Archive for June, 2010

Backyard birding

Again this year, we have a houseful of wrens—a mother, father and what sounds like roughly 38 babies. I have no idea how they all fit into this house (and more importantly, I have no idea how their parents keep their collective bellies full!).

Wrens make me particularly happy: I distinctly remember my late grandmother telling me she could hear the wrens sing as Bryan and I exchanged vows during our outdoor wedding. I wonder if this little guy knows that I often depend on him as much as those babies do.

Scootin’ along

Olivia Fix

My “No blood, no Band-Aid” policy isn’t very popular.

Ava Fix

This one goes to eleven

For the past 11 years, Bryan has written me a poem for our anniversary. Here’s an excerpt from today’s:

Another year of heaven
Way past four, five, six and seven.
This one here goes to eleven

Just try to find a card referencing Spinal Tap at Hallmark. Can’t be done!

We have been joking that the eleventh anniversary is the concrete anniversary because we have some rather costly sidewalk repairs slated for this month. I suggested carving our initials into the wet cement in commemoration, but Bryan dismissed that idea—something about diminished resale value.

Besides, the traditional gift for the eleventh is steel. Maybe we’ll spring for rebar!

Why I quit at week five last time.

What a way to kick off week six!

This morning, I followed up my successful 20 minute run with a bit of a failure. I thought today’s run would be easy, at least comparatively speaking:

  • Run 5
  • Walk 3
  • Run 8
  • Walk 3
  • Run 5

Instead, I found myself seemingly near death during the last five minutes. I made it around the track once, and with nearly two-thirds of that last five minutes remaining, I just shut down. I kept telling myself that as awful as running felt, quitting would feel worse. And yet, I did. I can’t figure it out—why was today so hard?

On another, related note, I signed up for the Scale Down Challenge today. It’s a community-based weight loss tournament. You pay $50 to register, $5 for each of 10 weekly weigh-ins, and $1 for each pound gained. At the end, if you are in the top half of competitors in the terms of percentage of body weight lost, you break even or win up to several thousand dollars.

I’m hoping to fall squarely into the “break even” group. I’d like to see a 20 pound loss over 10 weeks. I’m about 10 pounds higher than my normal weight, and about 10 lower than my all time high (a point at which I conveniently ended up pregnant with Olivia. She was worth it, but that was not fun.)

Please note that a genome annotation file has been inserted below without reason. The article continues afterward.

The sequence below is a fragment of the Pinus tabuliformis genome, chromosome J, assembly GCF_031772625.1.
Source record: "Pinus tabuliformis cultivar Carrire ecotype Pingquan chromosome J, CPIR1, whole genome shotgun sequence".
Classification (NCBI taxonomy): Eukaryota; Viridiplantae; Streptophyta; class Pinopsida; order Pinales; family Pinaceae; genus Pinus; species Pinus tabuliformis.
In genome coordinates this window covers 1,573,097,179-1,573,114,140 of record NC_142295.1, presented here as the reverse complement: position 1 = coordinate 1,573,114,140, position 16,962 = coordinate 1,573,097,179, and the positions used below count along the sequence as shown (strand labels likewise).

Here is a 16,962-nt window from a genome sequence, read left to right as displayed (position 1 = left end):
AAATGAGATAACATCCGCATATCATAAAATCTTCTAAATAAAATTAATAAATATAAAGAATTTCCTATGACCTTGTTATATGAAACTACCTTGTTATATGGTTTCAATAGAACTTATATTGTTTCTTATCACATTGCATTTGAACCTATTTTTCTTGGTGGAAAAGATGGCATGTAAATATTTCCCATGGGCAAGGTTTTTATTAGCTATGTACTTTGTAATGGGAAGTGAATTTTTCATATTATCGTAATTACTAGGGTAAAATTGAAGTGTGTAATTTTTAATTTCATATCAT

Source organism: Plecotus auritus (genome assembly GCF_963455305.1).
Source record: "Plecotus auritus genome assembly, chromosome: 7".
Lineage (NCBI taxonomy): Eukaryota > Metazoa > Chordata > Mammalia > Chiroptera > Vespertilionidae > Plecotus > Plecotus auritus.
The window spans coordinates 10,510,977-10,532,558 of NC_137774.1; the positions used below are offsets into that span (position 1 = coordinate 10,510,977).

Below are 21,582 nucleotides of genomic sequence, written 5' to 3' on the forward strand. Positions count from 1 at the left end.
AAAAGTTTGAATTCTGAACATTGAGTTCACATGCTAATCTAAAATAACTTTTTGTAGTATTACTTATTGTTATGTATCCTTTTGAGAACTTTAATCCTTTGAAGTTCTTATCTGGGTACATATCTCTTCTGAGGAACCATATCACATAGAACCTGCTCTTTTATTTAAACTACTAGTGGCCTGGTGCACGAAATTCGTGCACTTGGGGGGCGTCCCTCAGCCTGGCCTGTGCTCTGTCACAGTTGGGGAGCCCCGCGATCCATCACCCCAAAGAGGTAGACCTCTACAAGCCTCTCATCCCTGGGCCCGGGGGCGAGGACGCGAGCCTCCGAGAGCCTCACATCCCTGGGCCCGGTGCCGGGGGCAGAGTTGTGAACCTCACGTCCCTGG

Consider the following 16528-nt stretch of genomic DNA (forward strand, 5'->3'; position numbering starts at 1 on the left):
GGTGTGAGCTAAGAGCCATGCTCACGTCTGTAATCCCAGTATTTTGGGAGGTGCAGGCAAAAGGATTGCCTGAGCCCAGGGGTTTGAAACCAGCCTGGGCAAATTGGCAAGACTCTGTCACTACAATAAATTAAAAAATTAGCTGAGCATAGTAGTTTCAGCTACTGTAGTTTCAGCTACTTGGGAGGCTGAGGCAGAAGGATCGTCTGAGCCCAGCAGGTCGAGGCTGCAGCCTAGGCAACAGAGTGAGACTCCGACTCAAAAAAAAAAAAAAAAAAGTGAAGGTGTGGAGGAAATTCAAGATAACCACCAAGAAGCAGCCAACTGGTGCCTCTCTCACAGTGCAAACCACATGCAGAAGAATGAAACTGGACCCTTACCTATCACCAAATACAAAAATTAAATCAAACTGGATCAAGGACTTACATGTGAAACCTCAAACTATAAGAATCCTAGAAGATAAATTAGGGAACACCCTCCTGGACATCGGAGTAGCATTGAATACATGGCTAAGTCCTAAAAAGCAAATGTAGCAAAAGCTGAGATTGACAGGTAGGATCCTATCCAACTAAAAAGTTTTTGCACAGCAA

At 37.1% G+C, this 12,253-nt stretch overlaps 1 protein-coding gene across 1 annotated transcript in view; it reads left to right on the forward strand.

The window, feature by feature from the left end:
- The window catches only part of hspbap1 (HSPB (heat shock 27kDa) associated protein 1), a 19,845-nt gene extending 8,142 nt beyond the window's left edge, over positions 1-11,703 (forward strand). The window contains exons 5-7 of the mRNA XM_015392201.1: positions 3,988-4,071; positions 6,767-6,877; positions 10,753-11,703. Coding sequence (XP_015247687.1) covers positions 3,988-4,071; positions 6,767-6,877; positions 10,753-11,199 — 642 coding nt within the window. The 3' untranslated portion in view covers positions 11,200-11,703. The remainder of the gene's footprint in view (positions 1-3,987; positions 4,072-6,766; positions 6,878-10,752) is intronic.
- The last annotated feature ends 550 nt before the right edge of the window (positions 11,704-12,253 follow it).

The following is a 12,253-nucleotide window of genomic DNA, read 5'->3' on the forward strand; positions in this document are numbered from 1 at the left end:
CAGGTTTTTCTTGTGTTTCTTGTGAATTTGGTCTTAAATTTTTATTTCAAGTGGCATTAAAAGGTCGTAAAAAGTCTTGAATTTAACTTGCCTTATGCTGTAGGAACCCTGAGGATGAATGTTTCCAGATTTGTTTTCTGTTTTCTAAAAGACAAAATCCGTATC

So, 20 would put me at a decent place, and one that might make running a bit less awful.

Spoils of the season

We are really enjoying the crop share this spring. By far, the best item in the haul has been baby red and white potatoes. They were smaller than golf balls–very tender and sweet. We tossed them with a bit of olive oil, salt and rosemary and roasted them for about 40 minutes.

Trust the program

Every time I express my sincere doubt that I will be able to complete a 5K in under 45 minutes and/or while running, Bryan says, “Trust the program.”

For days I have dreaded the first full 20 minute run—no walking—and I have honestly doubted whether or not I could do it. But, I woke up to gorgeous (and cool!) weather, and I drove myself over to the high school track.

This was my first workout in a week that didn’t involve the treadmill, so I was concerned that once my choice became something other than “run, or fly off the treadmill and hit the wall behind it,” I’d falter.

Nevertheless, I gave it a shot.

I was extremely happy to find the track to downright cushy, and I ran the entire length of time with almost no pain in my shins or feet. I still believe that the whole thing would be much easier if I could lose 20 (okay, 30) pounds, so I may try to refocus on that effort.

Afterward, though, I felt fantastic, which is . . . new.

So, with four weeks left to work the program, I feel as though a 5K in the above parameters might actually be possible.


Ava had a playdate with her best friend Ginger this weekend. They met at preschool, but given Ginger’s summer break (and different kindergartens for both of them this fall), they won’t be seeing much of each other in the coming months.

Despite only being apart for a couple of weeks, their little reunion was incredibly sweet. In fact, it made me miss my own girlfriends quite a bit.

Here’s to BFFs!

Homemade laundry detergent

After draining yet another $25 tub of Tide Free and Clear, I decided to give homemade laundry detergent a try. I’ve been reading quite a bit about it lately—benefits include cleaner laundry, a huge cost savings and product that’s better for your skin and the environment.

I found hundreds of recipes online—some for liquid detergent, some for powder. I decided to go with powder—fewer steps and less messy to manage. Here’s the adapted recipe I used:

  • I bar Fels Naptha, grated
  • 2 cups Arm & Hammer washing soda
  • 2 cups Borax
  • 1 cup baking soda

I found all of the ingredients in the laundry aisle of the grocery story. The hardest part—by far—was grating the soap. I read that Ivory is a good alternative to Fels Naptha, and so I may try that next time.

I mixed everything together, and with about $2 of ingredients, I have enough soap for about eight weeks of laundry (40-50 loads). Each load uses an 1/8 of a cup of detergent.

I used it this weekend, and I was pretty surprised at how well it handled dried mud and other stains. Olivia’s less rashy than usual, too. Plus, the laundry smelled terrific. I suppose though, that could be the new Bounce bar in the dryer. Stick it on the side of the dryer drum, and you never have to worry about adding dryer sheets.

Clearly, this type of efficiency is of utmost importance to someone who spends 45 minutes shaving soap.